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Critical issues that should be considered when scaling up a hot-melt extrusion process.
Hot-melt extrusion (HME) using twin-screw extruders (TSEs) is increasingly being used to make solid dispersions of drugs in a polymer matrix. The process is useful for poorly soluble drugs and for alternative dosage forms such as controlled-release drug devices. Small, benchtop TSEs are available for formulation development, but these are typically not appropriate for process development. Mid-size TSEs, however, can be used for process development and scale-up.
In the past, laboratories had only small-scale batch mixers for formulation development, but during the past few years, several extruder manufacturers have introduced laboratory-scale TSEs suitable for API quantities as small as 5–20 g, thus enabling pharmaceutical manufacturers to test new drug candidates on a TSE.
A TSE has shorter residence time and exposes the material to lower thermal stress than a small-scale batch mixer, notes Andrew Loxley, director of new technologies at Particle Sciences, a company providing drug-development services. Particle Sciences uses either a small-scale, batch mixer or a benchtop, laboratory-scale TSE (MiniLab, Thermo Scientific), as shown in Figure 1, to prepare proof-of-concept materials and identifyearly-lead formulations before running process experiments on a 12-mm or 18-mm mid-size extruder at rates from 1–15 kg/h. While benchtop extruders are useful as a screening tool, they do not scale up to larger-volume extruders because equipment-design attributes are fundamentally different.
Figure 1: An example of a benchtop, twin-screw extruder (MiniLab, Thermo Scientific). (FIGURE 1 COURTESY OF THERMO SCIENTIFIC.)
Mid-size extruders in the range of 12–20 mm in diameter that have similar design attributes to larger extruders can be used for process development in preparation for scale-up to pilot-size or small commercial-size TSE in the range of 26–32 mm and perhaps eventually to larger commercial-size TSE in the range of 40–70 mm. Extruder manufacturers, such as Coperion, C.W. Brabender, Leistritz, Steer America, and Thermo Scientific, offer extruders for the pharmaceutical industry in the mid-size range that can be used for process development and clinical-scale trials as well as small-scale commercial runs. In some cases, drug manufacturers may even choose to use these mid-size extruders for commercial production.
Throughputs on Coperion's 18-mm ZSK, for example, range from 500 g/h to 4 kg/h, with a minimum batch size of 1 kg (see Figure 2). CDMO Bend Research uses an 18-mm extruder that runs up to 3 kg/h and has run batch sizes as small as 300 g. Bend Research has scaled up from an 18-mm extruder to throughputs as high as 10 kg/h on its 27-mm extruder, and from a 27-mm to a 50-mm extruder, all of which have similar equipment attributes. Brabender's 12-mm TSE runs batches in the 25–100 g range for product and process development, up to 1.5 kg maximum. The 12-mm scales up to Brabender's 20-mm TSE, which can be used for further process development.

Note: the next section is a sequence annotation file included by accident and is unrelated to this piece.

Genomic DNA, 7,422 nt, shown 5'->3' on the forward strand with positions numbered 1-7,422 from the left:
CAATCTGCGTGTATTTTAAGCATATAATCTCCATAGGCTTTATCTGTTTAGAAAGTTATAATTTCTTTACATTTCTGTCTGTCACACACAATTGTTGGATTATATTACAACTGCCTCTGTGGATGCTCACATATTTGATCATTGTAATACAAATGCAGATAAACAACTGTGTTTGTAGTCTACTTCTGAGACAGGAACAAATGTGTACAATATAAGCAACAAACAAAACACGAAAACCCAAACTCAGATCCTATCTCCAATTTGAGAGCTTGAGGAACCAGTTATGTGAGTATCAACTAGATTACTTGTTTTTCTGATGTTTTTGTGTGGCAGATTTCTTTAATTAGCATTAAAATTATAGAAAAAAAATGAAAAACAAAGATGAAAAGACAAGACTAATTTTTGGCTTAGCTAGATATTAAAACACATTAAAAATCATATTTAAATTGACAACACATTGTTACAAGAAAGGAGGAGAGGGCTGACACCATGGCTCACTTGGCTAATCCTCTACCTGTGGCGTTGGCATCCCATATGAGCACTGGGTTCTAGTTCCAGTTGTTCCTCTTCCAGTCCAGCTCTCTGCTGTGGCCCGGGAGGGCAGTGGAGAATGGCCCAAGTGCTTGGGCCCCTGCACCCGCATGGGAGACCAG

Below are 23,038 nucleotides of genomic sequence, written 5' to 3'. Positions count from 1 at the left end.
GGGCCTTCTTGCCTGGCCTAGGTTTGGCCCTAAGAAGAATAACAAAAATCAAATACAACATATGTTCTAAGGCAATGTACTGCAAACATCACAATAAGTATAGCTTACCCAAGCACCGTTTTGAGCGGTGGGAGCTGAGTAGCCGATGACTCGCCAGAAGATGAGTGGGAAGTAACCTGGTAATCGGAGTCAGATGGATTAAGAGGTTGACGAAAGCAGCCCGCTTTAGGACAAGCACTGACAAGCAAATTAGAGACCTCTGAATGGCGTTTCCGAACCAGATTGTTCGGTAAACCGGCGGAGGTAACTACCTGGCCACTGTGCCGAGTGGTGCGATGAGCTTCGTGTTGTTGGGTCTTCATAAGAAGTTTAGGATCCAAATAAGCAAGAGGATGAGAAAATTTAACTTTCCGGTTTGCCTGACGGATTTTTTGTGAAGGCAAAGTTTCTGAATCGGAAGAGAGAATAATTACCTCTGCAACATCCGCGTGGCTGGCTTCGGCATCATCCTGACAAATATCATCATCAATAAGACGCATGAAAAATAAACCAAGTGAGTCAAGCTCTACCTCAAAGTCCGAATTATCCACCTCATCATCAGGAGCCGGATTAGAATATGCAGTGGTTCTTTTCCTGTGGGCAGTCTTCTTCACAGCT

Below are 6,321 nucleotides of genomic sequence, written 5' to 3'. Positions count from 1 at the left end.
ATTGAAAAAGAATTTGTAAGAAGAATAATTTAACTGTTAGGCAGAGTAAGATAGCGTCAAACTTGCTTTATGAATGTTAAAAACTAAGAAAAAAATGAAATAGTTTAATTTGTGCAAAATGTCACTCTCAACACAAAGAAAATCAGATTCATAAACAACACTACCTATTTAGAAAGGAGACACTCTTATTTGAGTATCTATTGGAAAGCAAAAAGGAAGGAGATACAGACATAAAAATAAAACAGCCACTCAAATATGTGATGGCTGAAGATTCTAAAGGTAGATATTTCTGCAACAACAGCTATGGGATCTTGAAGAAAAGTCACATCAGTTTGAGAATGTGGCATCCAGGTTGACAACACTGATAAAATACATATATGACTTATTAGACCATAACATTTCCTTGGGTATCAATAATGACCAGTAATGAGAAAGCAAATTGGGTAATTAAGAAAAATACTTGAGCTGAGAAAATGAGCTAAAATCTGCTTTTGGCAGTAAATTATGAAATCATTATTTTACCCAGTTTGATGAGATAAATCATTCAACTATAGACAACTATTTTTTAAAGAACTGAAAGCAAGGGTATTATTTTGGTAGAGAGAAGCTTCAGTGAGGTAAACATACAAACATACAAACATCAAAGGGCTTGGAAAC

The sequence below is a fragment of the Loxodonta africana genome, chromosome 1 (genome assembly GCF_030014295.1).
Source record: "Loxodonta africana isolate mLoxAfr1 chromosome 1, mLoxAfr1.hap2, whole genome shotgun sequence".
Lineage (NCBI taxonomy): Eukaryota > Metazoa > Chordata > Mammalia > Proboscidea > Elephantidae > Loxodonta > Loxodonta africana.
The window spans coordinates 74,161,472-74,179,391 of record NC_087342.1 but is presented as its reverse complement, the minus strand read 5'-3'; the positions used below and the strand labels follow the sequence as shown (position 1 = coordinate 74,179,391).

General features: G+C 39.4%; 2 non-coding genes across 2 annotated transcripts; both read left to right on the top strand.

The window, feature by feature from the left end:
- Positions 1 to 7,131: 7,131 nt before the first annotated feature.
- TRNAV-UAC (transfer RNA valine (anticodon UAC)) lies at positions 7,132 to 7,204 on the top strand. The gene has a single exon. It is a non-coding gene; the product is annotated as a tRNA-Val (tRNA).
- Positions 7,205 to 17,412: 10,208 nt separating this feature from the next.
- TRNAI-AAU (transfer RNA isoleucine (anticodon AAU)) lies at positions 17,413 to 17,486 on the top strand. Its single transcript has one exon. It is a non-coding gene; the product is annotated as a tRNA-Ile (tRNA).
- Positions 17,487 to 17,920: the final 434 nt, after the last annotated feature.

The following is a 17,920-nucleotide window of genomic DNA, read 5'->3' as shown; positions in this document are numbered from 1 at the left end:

Figure 2: An example of a mid-size extruder (ZSK 18 MEGAlab with 18 mm screw diameter and mobile feeding unit, Coperion GmbH). (FIGURE 2 COURTESY OF COPERION GMBH)
Mid-size extruders are useful for determining the "extrudability" of a formulation and identifying the extrusion conditions needed for good mixing, says Stefan Gebhardt, head of extrusion systems for pharma and food at Coperion. Parameters can include the extruder's screw design, temperature profile, shear rate, and throughput.
The processing window for pharmaceutical excipients is narrow, and in some cases, a few degrees in temperature change can have a dramatic affect on material viscosity, says Gebhardt. In addition, excipients and APIs may be sensitive to degradation from heat or shear.
Determining the appropriate temperature profile in a TSE, therefore, is an important parameter in running process experiments. In the processing laboratory, researchers may want to run multiple temperature profiles in a short period of time and without shutting down the extruder to minimize the amount of experimental material needed. To enable this approach, Coperion recently developed an improved temperature-control system using cartridge heaters and a water-cooling system that allows its mid-size extruder to reach stable temperature conditions more quickly.
Processing laboratories also have a need to be able to quickly clean the screw or change the screw profiles of an extruder between experiments. Several mid-size extruders have a clamshell barrel design in which the barrel cover opens on a hinge to allow easy access for cleaning and screw changes.
Scale-up in a continuous process from a mid-size to a larger size TSE is actually much more predictable than scale-up of batch mixing, says Gebhardt. Extrusion mixing is more repeatable than batch mixing because the shorter mass transfer inherent with the design of a TSE allows materials to be intimatelymixed, adds Charlie Martin, president of Leistritz.